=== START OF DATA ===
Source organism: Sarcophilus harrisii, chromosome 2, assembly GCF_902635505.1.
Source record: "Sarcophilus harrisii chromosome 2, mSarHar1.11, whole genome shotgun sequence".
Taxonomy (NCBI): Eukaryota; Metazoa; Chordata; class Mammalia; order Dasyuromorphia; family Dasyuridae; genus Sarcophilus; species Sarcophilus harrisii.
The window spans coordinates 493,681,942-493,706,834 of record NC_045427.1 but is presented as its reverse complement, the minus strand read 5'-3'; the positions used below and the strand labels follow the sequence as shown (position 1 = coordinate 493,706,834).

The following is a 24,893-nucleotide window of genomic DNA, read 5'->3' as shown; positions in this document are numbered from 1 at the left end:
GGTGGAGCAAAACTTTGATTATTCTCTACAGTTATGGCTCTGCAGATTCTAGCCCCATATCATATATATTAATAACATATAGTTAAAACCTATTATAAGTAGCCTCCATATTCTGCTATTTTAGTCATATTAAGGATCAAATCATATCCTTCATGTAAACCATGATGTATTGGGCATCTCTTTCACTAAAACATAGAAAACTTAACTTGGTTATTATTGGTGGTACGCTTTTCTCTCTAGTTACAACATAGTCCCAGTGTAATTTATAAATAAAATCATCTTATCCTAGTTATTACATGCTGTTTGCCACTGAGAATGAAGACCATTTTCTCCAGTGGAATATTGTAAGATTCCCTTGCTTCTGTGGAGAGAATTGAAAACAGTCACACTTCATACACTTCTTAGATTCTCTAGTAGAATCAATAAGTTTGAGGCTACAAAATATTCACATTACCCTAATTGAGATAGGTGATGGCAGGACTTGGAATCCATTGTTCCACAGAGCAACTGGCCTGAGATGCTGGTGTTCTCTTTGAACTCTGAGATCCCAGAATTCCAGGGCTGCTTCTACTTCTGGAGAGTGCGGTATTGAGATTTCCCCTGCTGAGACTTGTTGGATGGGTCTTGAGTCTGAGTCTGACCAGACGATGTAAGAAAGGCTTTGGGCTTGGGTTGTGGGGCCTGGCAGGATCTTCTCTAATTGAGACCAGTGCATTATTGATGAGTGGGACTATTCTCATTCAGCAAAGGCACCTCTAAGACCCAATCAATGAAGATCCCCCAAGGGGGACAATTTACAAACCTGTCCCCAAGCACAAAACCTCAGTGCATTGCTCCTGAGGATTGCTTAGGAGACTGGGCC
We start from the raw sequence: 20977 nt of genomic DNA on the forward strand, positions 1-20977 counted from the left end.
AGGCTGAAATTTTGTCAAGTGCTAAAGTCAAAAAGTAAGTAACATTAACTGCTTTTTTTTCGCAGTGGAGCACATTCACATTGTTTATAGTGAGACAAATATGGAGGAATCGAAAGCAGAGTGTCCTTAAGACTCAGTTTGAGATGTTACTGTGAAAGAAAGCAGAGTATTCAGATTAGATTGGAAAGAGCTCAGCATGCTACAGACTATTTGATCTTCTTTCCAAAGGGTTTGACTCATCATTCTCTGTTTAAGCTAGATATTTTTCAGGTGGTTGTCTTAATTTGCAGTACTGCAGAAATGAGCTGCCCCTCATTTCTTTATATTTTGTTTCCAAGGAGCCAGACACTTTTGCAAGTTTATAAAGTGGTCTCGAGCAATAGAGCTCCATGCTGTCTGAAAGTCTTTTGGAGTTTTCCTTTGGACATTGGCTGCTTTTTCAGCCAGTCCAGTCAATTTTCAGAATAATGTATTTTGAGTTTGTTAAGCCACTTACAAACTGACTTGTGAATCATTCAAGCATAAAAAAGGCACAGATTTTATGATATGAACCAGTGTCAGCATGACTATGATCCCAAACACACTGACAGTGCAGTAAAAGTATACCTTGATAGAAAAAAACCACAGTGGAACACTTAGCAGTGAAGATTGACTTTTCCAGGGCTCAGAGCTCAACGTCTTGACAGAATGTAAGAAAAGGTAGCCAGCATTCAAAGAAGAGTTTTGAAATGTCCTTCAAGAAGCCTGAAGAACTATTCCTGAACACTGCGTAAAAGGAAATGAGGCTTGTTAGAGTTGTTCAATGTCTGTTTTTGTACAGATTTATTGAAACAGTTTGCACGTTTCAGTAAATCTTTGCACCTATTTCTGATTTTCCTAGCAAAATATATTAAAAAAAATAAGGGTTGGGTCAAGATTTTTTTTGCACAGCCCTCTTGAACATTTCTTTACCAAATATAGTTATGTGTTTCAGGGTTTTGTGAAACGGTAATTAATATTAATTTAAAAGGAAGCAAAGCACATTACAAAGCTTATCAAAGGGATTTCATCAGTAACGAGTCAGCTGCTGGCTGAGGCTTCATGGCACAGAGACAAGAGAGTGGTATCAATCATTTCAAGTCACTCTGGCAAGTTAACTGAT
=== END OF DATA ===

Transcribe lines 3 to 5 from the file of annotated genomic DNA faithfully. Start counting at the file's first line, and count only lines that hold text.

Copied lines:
Taxonomy (NCBI): Eukaryota; Metazoa; Chordata; class Mammalia; order Dasyuromorphia; family Dasyuridae; genus Sarcophilus; species Sarcophilus harrisii.
The window spans coordinates 493,681,942-493,706,834 of record NC_045427.1 but is presented as its reverse complement, the minus strand read 5'-3'; the positions used below and the strand labels follow the sequence as shown (position 1 = coordinate 493,706,834).

The following is a 24,893-nucleotide window of genomic DNA, read 5'->3' as shown; positions in this document are numbered from 1 at the left end: